The major target market is that of drug discovery and drug formulation scientists interested in drug delivery systems administered through mucosal routes. The book might also be particularly interesting to post-graduate students of biotechnology, pharmaceutical sciences, biochemistry, medicine or any related biomedical subject.

Table of Contents

    • List of contributors
    • List of figures
    • List of tables
    • 1. Introduction
      • 1.1. Introduction
    • 2. Importance and applications of cell- and tissue-based in vitro models for drug permeability screening in early stages of drug development
      • 2.1. Introduction
      • 2.2. General considerations
      • 2.3. Drug transport
      • 2.4. Permeability–absorption models
      • 2.5. Methods for permeability calculation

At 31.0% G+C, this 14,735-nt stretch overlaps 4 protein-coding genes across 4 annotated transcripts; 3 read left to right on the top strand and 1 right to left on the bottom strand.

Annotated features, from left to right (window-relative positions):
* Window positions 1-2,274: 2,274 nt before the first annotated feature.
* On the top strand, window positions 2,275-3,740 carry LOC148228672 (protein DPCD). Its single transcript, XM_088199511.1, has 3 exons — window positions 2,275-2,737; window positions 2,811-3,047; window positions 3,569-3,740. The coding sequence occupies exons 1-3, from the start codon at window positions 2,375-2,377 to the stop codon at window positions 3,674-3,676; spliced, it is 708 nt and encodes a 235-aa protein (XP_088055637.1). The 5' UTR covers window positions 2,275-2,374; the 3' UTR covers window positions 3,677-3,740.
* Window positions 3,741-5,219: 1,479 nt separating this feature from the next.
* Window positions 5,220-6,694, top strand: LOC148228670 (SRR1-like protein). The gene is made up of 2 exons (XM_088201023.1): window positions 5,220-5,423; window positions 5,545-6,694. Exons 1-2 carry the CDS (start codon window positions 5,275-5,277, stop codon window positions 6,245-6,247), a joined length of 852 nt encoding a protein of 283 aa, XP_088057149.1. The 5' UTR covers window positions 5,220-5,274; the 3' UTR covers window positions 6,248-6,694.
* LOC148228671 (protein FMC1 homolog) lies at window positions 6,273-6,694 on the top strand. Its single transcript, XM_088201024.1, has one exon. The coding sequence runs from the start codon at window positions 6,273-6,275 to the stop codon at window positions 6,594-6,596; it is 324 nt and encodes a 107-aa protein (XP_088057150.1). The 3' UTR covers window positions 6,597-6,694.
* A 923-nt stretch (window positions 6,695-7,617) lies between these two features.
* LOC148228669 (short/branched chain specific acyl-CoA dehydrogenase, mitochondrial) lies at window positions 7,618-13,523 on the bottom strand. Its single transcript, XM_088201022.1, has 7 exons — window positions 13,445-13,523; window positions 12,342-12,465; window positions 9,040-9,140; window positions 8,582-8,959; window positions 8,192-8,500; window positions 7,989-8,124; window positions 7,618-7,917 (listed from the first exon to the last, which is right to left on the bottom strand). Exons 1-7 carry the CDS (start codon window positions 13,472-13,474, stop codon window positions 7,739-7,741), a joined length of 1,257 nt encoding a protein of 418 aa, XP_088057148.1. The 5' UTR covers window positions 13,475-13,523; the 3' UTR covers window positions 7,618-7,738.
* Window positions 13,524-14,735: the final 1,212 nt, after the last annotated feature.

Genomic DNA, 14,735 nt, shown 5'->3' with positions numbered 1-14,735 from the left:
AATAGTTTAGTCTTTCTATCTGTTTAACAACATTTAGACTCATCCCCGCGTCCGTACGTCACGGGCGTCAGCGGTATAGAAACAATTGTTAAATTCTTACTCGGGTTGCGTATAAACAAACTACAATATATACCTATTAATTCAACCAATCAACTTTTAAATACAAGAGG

• 2.6. Standardization of protocols for in vitro methods
      • 2.7. The “three Rs” principle
      • 2.8. Biosecurity systems
    • 3.1. Cell-based in vitro models for buccal permeability studies
      • 3.1.1. Introduction
      • 3.1.2. Physiology of the buccal mucosa
      • 3.1.3. Different in vitro models
      • 3.1.4. Conclusions
    • 3.2. Cell-based in vitro models for gastric permeability studies
      • 3.2.1. The stomach as a natural barrier to absorption
      • 3.2.2. Gastric drug delivery
      • 3.2.3. Cellularized models of gastric permeability
      • 3.2.4. Conclusions
    • 3.3. Cell-based in vitro models for intestinal permeability studies
      • 3.3.1. Anatomy and physiology of human small intestine
      • 3.3.2. Mechanisms of transport
      • 3.3.3. Intestinal barriers
      • 3.3.4. Intestinal in vitro models
      • 3.3.5. Validation studies
      • 3.3.6. Conclusions
    • 3.4. Cell-based in vitro models for nasal permeability studies